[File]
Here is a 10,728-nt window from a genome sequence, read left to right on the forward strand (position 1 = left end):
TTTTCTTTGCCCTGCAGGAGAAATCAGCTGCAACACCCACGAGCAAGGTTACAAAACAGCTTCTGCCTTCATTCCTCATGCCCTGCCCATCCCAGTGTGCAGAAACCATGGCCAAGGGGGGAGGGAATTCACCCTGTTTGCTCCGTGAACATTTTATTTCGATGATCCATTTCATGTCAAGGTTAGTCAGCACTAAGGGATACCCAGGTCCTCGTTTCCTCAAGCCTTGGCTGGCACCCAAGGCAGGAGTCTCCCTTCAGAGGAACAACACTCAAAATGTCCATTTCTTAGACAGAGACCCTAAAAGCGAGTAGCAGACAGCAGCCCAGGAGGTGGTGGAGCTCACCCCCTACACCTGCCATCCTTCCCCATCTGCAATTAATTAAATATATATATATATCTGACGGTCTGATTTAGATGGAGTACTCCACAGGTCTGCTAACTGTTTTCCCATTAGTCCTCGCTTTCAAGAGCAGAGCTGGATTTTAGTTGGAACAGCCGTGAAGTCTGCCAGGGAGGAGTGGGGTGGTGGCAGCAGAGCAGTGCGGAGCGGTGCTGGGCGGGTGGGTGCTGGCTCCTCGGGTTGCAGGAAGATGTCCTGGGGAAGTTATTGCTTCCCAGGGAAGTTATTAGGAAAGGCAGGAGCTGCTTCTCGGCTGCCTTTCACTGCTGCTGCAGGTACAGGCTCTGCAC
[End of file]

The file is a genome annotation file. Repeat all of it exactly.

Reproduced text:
Here is a 10,728-nt window from a genome sequence, read left to right on the forward strand (position 1 = left end):
TTTTCTTTGCCCTGCAGGAGAAATCAGCTGCAACACCCACGAGCAAGGTTACAAAACAGCTTCTGCCTTCATTCCTCATGCCCTGCCCATCCCAGTGTGCAGAAACCATGGCCAAGGGGGGAGGGAATTCACCCTGTTTGCTCCGTGAACATTTTATTTCGATGATCCATTTCATGTCAAGGTTAGTCAGCACTAAGGGATACCCAGGTCCTCGTTTCCTCAAGCCTTGGCTGGCACCCAAGGCAGGAGTCTCCCTTCAGAGGAACAACACTCAAAATGTCCATTTCTTAGACAGAGACCCTAAAAGCGAGTAGCAGACAGCAGCCCAGGAGGTGGTGGAGCTCACCCCCTACACCTGCCATCCTTCCCCATCTGCAATTAATTAAATATATATATATATCTGACGGTCTGATTTAGATGGAGTACTCCACAGGTCTGCTAACTGTTTTCCCATTAGTCCTCGCTTTCAAGAGCAGAGCTGGATTTTAGTTGGAACAGCCGTGAAGTCTGCCAGGGAGGAGTGGGGTGGTGGCAGCAGAGCAGTGCGGAGCGGTGCTGGGCGGGTGGGTGCTGGCTCCTCGGGTTGCAGGAAGATGTCCTGGGGAAGTTATTGCTTCCCAGGGAAGTTATTAGGAAAGGCAGGAGCTGCTTCTCGGCTGCCTTTCACTGCTGCTGCAGGTACAGGCTCTGCAC